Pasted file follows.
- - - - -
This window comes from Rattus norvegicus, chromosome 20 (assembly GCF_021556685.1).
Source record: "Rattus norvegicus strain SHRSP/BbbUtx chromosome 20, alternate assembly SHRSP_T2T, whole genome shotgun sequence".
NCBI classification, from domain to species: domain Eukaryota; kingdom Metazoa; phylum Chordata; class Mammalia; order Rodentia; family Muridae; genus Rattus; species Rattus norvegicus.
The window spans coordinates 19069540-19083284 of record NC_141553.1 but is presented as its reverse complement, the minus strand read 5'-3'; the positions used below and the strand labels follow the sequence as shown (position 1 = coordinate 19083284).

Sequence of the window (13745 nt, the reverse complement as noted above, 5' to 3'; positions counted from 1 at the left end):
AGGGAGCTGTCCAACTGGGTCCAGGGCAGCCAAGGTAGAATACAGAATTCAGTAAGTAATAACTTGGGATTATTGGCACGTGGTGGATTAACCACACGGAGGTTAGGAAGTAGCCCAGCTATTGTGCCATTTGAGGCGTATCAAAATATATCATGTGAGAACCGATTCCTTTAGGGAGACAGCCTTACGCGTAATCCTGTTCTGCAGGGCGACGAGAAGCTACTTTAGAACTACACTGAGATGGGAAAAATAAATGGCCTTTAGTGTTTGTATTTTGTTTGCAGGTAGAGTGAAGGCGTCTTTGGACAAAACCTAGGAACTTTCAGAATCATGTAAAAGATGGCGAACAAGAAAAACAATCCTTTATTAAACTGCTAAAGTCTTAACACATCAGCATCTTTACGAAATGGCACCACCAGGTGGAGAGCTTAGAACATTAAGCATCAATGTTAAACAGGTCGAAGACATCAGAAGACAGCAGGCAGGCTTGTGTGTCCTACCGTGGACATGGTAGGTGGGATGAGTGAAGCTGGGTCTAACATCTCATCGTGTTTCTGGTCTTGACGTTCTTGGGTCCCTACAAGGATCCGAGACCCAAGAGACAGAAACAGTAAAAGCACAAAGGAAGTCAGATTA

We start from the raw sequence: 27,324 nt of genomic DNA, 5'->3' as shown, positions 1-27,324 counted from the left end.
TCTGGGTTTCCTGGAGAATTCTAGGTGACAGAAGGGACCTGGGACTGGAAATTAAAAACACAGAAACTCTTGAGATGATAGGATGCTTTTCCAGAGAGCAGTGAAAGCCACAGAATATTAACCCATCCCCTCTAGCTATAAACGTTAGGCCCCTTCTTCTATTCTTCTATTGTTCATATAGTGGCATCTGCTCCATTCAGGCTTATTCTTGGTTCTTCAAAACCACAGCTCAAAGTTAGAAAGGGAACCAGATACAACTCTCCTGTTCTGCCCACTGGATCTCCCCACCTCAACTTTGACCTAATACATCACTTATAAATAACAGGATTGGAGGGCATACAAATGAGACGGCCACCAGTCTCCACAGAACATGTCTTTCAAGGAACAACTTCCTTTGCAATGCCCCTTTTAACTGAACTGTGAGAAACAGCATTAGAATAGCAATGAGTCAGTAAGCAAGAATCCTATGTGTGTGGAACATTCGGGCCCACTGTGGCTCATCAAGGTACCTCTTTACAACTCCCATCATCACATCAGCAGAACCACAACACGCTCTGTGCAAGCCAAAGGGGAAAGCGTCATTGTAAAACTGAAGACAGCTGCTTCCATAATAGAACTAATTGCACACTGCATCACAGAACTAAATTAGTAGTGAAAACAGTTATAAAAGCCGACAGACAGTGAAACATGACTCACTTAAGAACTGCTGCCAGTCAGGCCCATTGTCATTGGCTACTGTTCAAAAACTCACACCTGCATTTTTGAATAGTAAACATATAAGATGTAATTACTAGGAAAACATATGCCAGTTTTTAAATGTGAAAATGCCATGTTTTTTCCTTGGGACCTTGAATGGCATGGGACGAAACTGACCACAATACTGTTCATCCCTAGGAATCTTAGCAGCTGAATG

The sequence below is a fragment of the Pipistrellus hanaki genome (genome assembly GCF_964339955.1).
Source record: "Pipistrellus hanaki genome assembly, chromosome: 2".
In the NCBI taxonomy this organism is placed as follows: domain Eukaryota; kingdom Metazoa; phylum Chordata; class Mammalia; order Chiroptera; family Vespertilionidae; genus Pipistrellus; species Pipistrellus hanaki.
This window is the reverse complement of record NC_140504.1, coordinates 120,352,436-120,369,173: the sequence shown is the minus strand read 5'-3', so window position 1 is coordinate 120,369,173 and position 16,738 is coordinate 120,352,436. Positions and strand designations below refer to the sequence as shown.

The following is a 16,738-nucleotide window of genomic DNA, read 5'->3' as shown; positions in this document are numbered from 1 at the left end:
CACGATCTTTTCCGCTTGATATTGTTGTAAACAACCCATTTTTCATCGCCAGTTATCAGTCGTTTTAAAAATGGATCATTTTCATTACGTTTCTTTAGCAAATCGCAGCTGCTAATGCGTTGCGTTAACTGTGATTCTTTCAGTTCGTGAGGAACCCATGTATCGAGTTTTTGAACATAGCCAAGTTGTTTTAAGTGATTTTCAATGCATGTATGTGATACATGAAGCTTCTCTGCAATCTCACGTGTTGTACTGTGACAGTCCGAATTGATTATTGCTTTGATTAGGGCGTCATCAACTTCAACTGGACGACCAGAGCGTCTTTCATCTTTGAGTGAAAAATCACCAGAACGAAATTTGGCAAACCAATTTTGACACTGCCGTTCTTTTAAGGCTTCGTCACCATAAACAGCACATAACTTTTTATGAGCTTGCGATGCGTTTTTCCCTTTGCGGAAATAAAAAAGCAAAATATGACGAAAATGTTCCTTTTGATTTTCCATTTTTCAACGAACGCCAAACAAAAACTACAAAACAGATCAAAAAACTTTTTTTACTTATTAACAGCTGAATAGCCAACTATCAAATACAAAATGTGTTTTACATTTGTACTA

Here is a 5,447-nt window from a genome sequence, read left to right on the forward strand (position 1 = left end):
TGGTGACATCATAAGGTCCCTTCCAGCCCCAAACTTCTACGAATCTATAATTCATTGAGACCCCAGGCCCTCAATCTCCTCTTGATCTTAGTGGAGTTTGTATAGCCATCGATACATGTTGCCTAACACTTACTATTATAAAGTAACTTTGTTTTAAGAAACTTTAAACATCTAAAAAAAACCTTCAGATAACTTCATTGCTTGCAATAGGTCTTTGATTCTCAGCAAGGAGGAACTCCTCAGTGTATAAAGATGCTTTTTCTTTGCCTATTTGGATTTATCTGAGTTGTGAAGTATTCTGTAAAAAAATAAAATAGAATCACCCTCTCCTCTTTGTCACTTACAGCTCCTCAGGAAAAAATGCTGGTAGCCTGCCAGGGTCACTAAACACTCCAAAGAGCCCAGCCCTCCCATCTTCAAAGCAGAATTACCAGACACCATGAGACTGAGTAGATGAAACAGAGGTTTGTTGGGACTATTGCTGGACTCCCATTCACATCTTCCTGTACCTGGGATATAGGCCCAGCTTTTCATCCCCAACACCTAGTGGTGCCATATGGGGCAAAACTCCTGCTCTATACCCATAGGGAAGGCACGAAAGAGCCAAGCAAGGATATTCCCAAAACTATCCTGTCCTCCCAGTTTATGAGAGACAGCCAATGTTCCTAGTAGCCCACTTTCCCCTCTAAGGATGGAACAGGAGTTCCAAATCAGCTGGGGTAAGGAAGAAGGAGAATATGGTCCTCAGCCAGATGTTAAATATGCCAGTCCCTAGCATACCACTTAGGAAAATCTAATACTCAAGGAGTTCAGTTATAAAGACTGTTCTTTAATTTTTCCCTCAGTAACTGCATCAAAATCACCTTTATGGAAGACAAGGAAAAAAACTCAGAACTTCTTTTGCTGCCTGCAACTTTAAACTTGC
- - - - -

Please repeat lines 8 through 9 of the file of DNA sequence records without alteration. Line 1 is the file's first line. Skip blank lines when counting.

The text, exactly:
TCTGGGTTTCCTGGAGAATTCTAGGTGACAGAAGGGACCTGGGACTGGAAATTAAAAACACAGAAACTCTTGAGATGATAGGATGCTTTTCCAGAGAGCAGTGAAAGCCACAGAATATTAACCCATCCCCTCTAGCTATAAACGTTAGGCCCCTTCTTCTATTCTTCTATTGTTCATATAGTGGCATCTGCTCCATTCAGGCTTATTCTTGGTTCTTCAAAACCACAGCTCAAAGTTAGAAAGGGAACCAGATACAACTCTCCTGTTCTGCCCACTGGATCTCCCCACCTCAACTTTGACCTAATACATCACTTATAAATAACAGGATTGGAGGGCATACAAATGAGACGGCCACCAGTCTCCACAGAACATGTCTTTCAAGGAACAACTTCCTTTGCAATGCCCCTTTTAACTGAACTGTGAGAAACAGCATTAGAATAGCAATGAGTCAGTAAGCAAGAATCCTATGTGTGTGGAACATTCGGGCCCACTGTGGCTCATCAAGGTACCTCTTTACAACTCCCATCATCACATCAGCAGAACCACAACACGCTCTGTGCAAGCCAAAGGGGAAAGCGTCATTGTAAAACTGAAGACAGCTGCTTCCATAATAGAACTAATTGCACACTGCATCACAGAACTAAATTAGTAGTGAAAACAGTTATAAAAGCCGACAGACAGTGAAACATGACTCACTTAAGAACTGCTGCCAGTCAGGCCCATTGTCATTGGCTACTGTTCAAAAACTCACACCTGCATTTTTGAATAGTAAACATATAAGATGTAATTACTAGGAAAACATATGCCAGTTTTTAAATGTGAAAATGCCATGTTTTTTCCTTGGGACCTTGAATGGCATGGGACGAAACTGACCACAATACTGTTCATCCCTAGGAATCTTAGCAGCTGAATG

The sequence below is a fragment of the Pipistrellus hanaki genome (genome assembly GCF_964339955.1).